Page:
I’ve always been a big believer in high-quality sunglasses. The thought of wearing a pair of cheap, gas station sunglasses makes me question if they will make me go cross-eyed or if they will end up ruining my vision all together. Thankfully, the crew at Smith Optics has been one of the leaders in sunglass technology for years, but are not content with the same old designs. With a laser focus on optics and anything that is a natural extension of optics (e.g. ski helmets), Smith continues to drive entirely new designs in eyewear.

The newly-introduced Smith Trace is a part of the all-new Interlock interchangeable lens platform. The Interlock allows you to quickly and easily swap out lenses, but the process for doing so is completely different from the much-lauded Slider Series. Where the Slider lenses ended up getting scratched and manhandled from the twisting entry, the Interlock design minimizes the potential for lens scratching and smudges by changing to a straight in and out process.

Smith Interlock Trace Sunglasses

About the Smith Trace Interlock

The Trace interlock glasses are billed as versatile, all-around specs for both casual and fast-paced adventures. The overall fit is “medium”, which adds to the versatility–they are far from J. Lo. in size.

The Trace is available in three basic colors; black, black fade and wood tortoise (tested). Not a huge variety, but I assume more colors will follow. Lens options are various… 14 different tints are available in the lightweight carbonic lens material used in both standard and polarized versions. Smith’s proprietary TLT Optics are used on all lenses to achieve true distortion-free vision in all directions.

Most importantly and innovative with the new design is the Interlock lens system. When Smith pioneered interchangeable lenses with the Slider 01, the game completely changed as people demanded more from a single pair of sunglasses. I know I loved being able to go from super-chill Bono yellow for a night out and then switch to a classic smoke lens for a bright day on the slopes the next morning. I was in heaven and so was Smith. However, with success came copy-cats with nearly everyone introducing their own type of interchangeable lens system.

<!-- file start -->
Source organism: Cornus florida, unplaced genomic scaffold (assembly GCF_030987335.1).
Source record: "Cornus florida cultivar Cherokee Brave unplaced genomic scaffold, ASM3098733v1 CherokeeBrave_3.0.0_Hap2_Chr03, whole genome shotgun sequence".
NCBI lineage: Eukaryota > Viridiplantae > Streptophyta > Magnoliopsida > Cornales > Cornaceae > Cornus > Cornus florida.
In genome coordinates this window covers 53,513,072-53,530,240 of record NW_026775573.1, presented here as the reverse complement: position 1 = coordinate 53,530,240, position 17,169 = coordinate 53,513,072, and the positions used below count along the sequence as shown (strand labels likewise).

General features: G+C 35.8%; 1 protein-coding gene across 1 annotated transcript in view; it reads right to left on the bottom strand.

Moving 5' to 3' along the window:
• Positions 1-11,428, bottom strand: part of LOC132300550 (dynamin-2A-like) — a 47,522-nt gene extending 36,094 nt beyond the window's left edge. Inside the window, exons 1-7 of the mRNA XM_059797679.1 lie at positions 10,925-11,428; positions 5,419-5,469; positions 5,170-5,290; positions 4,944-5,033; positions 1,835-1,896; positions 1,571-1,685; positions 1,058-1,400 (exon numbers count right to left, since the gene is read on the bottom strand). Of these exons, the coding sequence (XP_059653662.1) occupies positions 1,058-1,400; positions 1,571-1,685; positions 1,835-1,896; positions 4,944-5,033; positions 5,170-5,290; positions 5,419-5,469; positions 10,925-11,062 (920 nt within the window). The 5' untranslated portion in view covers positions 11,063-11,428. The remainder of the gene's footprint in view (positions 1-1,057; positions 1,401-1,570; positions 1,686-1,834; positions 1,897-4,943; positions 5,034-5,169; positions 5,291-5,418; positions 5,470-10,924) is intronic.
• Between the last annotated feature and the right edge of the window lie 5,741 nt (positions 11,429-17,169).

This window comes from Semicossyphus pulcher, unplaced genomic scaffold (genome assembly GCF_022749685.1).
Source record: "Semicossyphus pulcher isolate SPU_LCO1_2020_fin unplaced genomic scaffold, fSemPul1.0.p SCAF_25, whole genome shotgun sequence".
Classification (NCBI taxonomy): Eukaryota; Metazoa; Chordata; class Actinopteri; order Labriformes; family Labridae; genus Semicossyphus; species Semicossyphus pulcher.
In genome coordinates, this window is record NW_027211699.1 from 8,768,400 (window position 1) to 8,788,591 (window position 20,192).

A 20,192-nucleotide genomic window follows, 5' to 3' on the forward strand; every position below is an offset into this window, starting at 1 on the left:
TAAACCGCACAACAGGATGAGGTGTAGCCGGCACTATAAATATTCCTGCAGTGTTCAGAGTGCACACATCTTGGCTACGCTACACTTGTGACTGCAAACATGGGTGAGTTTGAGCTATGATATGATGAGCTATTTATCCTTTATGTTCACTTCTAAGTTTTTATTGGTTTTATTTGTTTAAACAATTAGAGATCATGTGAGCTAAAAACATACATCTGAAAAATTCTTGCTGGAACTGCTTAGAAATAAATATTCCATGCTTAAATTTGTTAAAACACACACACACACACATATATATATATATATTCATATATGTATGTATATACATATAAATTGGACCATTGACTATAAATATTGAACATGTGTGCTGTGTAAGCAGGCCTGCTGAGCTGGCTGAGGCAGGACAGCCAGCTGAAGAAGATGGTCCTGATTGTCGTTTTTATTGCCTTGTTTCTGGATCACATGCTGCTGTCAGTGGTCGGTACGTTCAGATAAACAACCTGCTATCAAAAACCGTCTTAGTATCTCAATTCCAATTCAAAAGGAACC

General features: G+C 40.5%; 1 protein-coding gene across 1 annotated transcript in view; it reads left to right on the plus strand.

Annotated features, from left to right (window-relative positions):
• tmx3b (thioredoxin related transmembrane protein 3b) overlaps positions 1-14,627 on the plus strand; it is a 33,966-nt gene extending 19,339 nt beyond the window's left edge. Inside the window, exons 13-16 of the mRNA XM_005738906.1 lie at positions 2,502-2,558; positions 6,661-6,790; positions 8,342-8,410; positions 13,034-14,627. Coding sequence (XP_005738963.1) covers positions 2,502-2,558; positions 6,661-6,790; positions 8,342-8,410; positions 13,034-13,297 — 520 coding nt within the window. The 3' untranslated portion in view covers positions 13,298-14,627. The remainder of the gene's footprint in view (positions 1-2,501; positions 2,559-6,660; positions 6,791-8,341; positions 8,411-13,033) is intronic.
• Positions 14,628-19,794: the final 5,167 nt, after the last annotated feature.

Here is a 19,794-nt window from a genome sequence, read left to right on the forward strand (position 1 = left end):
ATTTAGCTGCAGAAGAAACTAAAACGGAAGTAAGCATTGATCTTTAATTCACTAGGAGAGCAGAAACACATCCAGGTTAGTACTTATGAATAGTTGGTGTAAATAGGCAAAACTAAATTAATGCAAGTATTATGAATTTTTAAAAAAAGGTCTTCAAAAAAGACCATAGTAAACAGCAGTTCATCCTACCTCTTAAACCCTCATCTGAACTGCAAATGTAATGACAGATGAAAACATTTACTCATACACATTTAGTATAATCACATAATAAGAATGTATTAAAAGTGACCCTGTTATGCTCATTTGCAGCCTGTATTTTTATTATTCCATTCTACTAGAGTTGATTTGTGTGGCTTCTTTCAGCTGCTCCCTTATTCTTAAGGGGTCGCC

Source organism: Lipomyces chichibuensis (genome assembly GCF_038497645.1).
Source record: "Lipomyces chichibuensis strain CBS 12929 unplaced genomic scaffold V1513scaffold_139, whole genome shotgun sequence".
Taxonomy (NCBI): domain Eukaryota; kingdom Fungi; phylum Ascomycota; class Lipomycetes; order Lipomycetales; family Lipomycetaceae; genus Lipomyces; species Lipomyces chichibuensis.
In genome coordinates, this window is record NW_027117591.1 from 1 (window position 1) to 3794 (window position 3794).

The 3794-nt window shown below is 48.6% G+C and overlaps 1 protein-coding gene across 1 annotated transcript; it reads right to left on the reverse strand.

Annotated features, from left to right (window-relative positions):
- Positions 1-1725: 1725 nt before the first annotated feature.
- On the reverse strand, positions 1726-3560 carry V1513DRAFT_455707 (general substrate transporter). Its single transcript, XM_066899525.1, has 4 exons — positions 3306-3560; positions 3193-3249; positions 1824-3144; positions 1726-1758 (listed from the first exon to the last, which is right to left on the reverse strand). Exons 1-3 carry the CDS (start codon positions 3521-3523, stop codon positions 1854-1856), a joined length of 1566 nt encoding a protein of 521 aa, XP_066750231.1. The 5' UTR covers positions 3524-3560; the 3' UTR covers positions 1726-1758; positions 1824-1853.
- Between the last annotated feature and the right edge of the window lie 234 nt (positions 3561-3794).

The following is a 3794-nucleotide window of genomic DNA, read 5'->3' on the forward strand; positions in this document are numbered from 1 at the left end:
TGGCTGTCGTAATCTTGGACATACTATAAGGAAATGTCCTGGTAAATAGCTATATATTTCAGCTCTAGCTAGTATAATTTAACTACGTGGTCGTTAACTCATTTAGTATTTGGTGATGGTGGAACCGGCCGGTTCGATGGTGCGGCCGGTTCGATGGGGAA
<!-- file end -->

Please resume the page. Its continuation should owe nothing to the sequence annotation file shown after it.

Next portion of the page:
Smith is certainly not abandoning the Slider line with the introduction of the Interlock, just simply upping the ante and providing a new system for consumers looking for the best available eyewear technology.

Where the Slider series lenses either slide or pivot in and out, the Interlock sports a new process. A twist of either arm and the frame opens up about 1/8-inch–just enough to gently pop the lens in or out. Then, with a quick twist of the arm back into position, the lenses are secure and ready for the show.

Smith Interlock Trace Sunglasses

Smith Trace Interlock Review

After a chat with Chopper at Smith, he suggested I give the Trace the beat-down as my MTB sunglasses of choice. Eager to give the new Interlock system a whirl, and trusting the Chop to know the right glasses for trail riding, I quickly obliged. Over the next month, I would use them mountain biking, hiking and trail running to see how they worked in a variety of conditions.